The Kingpin Act allows the Treasury Department (in partnership with other federal agencies) to designate and sanction individuals and entities involved in narcotics trafficking. Treasury reported designating about 2,000 people and entities and freezing over $500 million in assets since 2000.
Treasury submits an annual report to Congress on spending and sanctions related to this act.
We found that the quality of information in this report could be improved. For example, Treasury provides limited guidance to partner agencies on what to report, which has produced inconsistent data across agencies.
We recommended Treasury improve its guidance.
The Five Countries with the Most Kingpins and Significant Facilitators of Narcotics Trafficking, 2000-2019
Mexico: 62; Colombia: 32; Afghanistan: 17; Honduras: 11; Pakistan: 8
What GAO Found
Under the Foreign Narcotics Kingpin Designation Act (Kingpin Act), the Department of the Treasury's (Treasury) Office of Foreign Assets Control (OFAC) leads a flexible interagency process to designate and sanction foreign individuals and entities that contribute to illicit narcotics trafficking. OFAC identifies potential Kingpin Act designees, compiles evidence, submits it for legal review, and seeks concurrence from partner agencies on designation decisions.
OFAC and U.S. partner agencies monitor and enforce Kingpin Act sanctions, but OFAC has not ensured consistency and transparency of the expenditure data it has reported to Congress. Federal Banking Agencies monitor the OFAC compliance programs of U.S. banks through regular bank examinations. Additionally, OFAC handles enforcement through warnings, monetary penalties, and other methods. As required, OFAC reports annually to Congress on Kingpin Act designations and corresponding agency expenditures, but it has provided limited guidance to partner agencies on expenditure data they report. As a result, agencies use different methods to calculate the personnel and resource costs associated with their Kingpin activities. For example, the Department of Homeland Security said it only reports personnel expenditures when it is the lead investigative agency, but the Department of Defense reports personnel expenditures when it is not the lead. Furthermore, OFAC has not reported the limitations in agency data in its congressional reports. This lack of clear expenditure information could hinder oversight of the Kingpin Act.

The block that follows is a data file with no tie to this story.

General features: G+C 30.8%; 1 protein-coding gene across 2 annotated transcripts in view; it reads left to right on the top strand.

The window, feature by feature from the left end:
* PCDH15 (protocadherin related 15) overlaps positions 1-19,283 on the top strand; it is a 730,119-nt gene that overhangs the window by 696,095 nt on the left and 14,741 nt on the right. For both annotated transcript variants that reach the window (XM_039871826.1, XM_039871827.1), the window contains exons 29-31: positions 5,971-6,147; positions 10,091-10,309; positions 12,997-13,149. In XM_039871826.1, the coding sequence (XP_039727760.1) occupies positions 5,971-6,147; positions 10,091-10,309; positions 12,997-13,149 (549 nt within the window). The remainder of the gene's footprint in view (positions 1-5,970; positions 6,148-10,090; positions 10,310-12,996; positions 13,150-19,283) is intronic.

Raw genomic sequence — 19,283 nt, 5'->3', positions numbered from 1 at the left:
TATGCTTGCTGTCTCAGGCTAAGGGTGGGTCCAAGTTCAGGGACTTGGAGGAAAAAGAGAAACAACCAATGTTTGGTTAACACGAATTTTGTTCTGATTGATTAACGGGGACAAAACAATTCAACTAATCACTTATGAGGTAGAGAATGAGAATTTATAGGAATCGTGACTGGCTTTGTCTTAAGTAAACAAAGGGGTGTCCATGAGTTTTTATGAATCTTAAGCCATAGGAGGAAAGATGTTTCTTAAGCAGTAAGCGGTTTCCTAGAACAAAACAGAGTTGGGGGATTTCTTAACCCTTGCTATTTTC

OFAC officials noted challenges to assessing the overall effectiveness of the Kingpin Act, but they and their U.S. and international partners track and report a range of results. The primary challenge cited is the difficulty of isolating the effect of the Kingpin Act from multiple other programs combating drug trafficking organizations. Results reported by OFAC and its partners include, for example, from 2000-2019, OFAC reported that it had designated more than 2,000 Kingpins and their supporters, and frozen more than half a billion dollars in assets under the act. In addition, host government officials reported that Kingpin Act sanctions assist them in imposing penalties on drug traffickers.
Number of Kingpin Act Designations, from 2000 to 2019
Why GAO Did This Study
Drug deaths in the United States have been rising for years. According to the Centers for Disease Control and Prevention, in 2017 there were over 70,000 U.S. drug overdose deaths. This national emergency results in part from the activities of international narcotics traffickers and their organizations. The Kingpin Act, enacted in 1999, allows Treasury to designate and sanction individuals and entities that contribute to illicit narcotics trafficking. Sanctions and other consequences include blocking a designee's property and assets, denying U.S. travel visas to designees, and penalizing U.S. persons who violate the prohibitions in the Kingpin Act. Treasury is required to submit an annual report to Congress on agencies' Kingpin Act–related personnel and resource expenditures and sanctions activities.
This report examines (1) how U.S. agencies designate individuals and entities under the Kingpin Act; (2) the extent to which U.S. agencies monitor, enforce, and report on sanctions under the Kingpin Act; and (3) what agencies have done to assess the effectiveness of the Kingpin Act. GAO reviewed documents from and interviewed officials at Treasury, the Department of State, and other partner agencies. GAO also performed fieldwork in Colombia and Mexico.
GAO is recommending that Treasury ensure that OFAC (1) improve guidance to partner agencies on their Kingpin Act–related expenditures and (2) disclose expenditure data limitations in its annual Kingpin Act reports to Congress. Treasury did not agree or disagree with the recommendations.
Recommendations for Executive Action
|Office of the Secretary for Treasury||The Secretary of the Treasury should ensure that the Office of Foreign Assets Control provides its partner agencies more specific guidance regarding Kingpin Act–related expenditure data to improve the consistency of data submitted by these agencies. This could include, for example, how agencies account for expenditures that support Kingpin Act investigations when they are not the lead and for what types of activities resource expenditure data are required. (Recommendation 1)|
|Office of the Secretary for Treasury||The Secretary of the Treasury should ensure that the Office of Foreign Assets Control discloses information about limitations in the consistency and reliability of the agency expenditure data in its annual reports to Congress. (Recommendation 2)|